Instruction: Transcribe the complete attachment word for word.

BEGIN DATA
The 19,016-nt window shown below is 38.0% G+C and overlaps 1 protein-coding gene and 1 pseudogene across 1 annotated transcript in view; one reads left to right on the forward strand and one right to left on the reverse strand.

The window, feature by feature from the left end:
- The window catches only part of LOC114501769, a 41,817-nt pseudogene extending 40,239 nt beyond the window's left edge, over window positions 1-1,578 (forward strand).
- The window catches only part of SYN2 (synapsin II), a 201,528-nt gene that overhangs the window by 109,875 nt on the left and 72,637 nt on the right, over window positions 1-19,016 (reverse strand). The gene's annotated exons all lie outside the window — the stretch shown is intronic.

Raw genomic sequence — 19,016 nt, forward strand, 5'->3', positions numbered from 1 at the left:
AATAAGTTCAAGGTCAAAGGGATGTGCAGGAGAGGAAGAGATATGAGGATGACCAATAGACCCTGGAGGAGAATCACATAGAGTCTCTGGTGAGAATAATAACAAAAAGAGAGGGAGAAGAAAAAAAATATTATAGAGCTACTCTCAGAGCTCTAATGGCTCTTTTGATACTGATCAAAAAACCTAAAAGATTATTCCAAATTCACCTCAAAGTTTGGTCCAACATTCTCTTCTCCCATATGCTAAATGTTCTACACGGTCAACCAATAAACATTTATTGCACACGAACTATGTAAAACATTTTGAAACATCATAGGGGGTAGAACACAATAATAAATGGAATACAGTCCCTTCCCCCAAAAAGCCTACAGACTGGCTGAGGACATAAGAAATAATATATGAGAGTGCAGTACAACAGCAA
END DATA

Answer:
The 19,016-nt window shown below is 38.0% G+C and overlaps 1 protein-coding gene and 1 pseudogene across 1 annotated transcript in view; one reads left to right on the forward strand and one right to left on the reverse strand.

The window, feature by feature from the left end:
- The window catches only part of LOC114501769, a 41,817-nt pseudogene extending 40,239 nt beyond the window's left edge, over window positions 1-1,578 (forward strand).
- The window catches only part of SYN2 (synapsin II), a 201,528-nt gene that overhangs the window by 109,875 nt on the left and 72,637 nt on the right, over window positions 1-19,016 (reverse strand). The gene's annotated exons all lie outside the window — the stretch shown is intronic.

Raw genomic sequence — 19,016 nt, forward strand, 5'->3', positions numbered from 1 at the left:
AATAAGTTCAAGGTCAAAGGGATGTGCAGGAGAGGAAGAGATATGAGGATGACCAATAGACCCTGGAGGAGAATCACATAGAGTCTCTGGTGAGAATAATAACAAAAAGAGAGGGAGAAGAAAAAAAATATTATAGAGCTACTCTCAGAGCTCTAATGGCTCTTTTGATACTGATCAAAAAACCTAAAAGATTATTCCAAATTCACCTCAAAGTTTGGTCCAACATTCTCTTCTCCCATATGCTAAATGTTCTACACGGTCAACCAATAAACATTTATTGCACACGAACTATGTAAAACATTTTGAAACATCATAGGGGGTAGAACACAATAATAAATGGAATACAGTCCCTTCCCCCAAAAAGCCTACAGACTGGCTGAGGACATAAGAAATAATATATGAGAGTGCAGTACAACAGCAA